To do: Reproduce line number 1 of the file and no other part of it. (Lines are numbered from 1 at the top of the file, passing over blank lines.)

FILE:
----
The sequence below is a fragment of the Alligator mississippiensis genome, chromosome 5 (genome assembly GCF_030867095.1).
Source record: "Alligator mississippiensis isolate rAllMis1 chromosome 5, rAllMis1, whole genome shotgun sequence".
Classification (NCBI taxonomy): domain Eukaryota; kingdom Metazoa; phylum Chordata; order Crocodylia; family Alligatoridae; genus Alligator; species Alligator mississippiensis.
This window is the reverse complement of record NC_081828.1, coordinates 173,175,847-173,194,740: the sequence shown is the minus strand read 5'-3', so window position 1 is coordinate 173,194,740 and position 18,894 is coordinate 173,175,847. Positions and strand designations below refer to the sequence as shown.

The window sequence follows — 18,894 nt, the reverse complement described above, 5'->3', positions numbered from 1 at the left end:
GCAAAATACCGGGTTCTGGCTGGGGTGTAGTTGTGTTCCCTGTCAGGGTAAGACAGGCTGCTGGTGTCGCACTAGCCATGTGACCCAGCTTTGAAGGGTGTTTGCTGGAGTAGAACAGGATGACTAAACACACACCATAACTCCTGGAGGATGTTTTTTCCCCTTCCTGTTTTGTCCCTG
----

The sequence below is a fragment of the Alligator mississippiensis genome, chromosome 5 (genome assembly GCF_030867095.1).